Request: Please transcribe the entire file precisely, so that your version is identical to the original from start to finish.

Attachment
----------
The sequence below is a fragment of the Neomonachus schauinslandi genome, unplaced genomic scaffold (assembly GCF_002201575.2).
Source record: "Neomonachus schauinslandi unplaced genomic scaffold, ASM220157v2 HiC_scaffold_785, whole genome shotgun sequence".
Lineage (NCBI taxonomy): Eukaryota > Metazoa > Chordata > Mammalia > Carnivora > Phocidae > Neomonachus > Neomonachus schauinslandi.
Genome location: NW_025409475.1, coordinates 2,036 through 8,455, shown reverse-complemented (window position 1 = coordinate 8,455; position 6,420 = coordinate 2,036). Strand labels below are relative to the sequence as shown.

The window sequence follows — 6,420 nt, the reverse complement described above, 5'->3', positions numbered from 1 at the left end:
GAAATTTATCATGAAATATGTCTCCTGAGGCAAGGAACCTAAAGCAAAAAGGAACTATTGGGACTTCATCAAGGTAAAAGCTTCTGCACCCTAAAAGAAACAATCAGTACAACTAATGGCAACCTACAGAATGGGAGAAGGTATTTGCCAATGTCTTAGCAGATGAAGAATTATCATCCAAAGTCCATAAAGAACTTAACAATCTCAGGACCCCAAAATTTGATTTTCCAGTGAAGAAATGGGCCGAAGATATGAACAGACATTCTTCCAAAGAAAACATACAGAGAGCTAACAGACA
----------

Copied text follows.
The sequence below is a fragment of the Neomonachus schauinslandi genome, unplaced genomic scaffold (assembly GCF_002201575.2).
Source record: "Neomonachus schauinslandi unplaced genomic scaffold, ASM220157v2 HiC_scaffold_785, whole genome shotgun sequence".
Lineage (NCBI taxonomy): Eukaryota > Metazoa > Chordata > Mammalia > Carnivora > Phocidae > Neomonachus > Neomonachus schauinslandi.
Genome location: NW_025409475.1, coordinates 2,036 through 8,455, shown reverse-complemented (window position 1 = coordinate 8,455; position 6,420 = coordinate 2,036). Strand labels below are relative to the sequence as shown.

The window sequence follows — 6,420 nt, the reverse complement described above, 5'->3', positions numbered from 1 at the left end:
GAAATTTATCATGAAATATGTCTCCTGAGGCAAGGAACCTAAAGCAAAAAGGAACTATTGGGACTTCATCAAGGTAAAAGCTTCTGCACCCTAAAAGAAACAATCAGTACAACTAATGGCAACCTACAGAATGGGAGAAGGTATTTGCCAATGTCTTAGCAGATGAAGAATTATCATCCAAAGTCCATAAAGAACTTAACAATCTCAGGACCCCAAAATTTGATTTTCCAGTGAAGAAATGGGCCGAAGATATGAACAGACATTCTTCCAAAGAAAACATACAGAGAGCTAACAGACA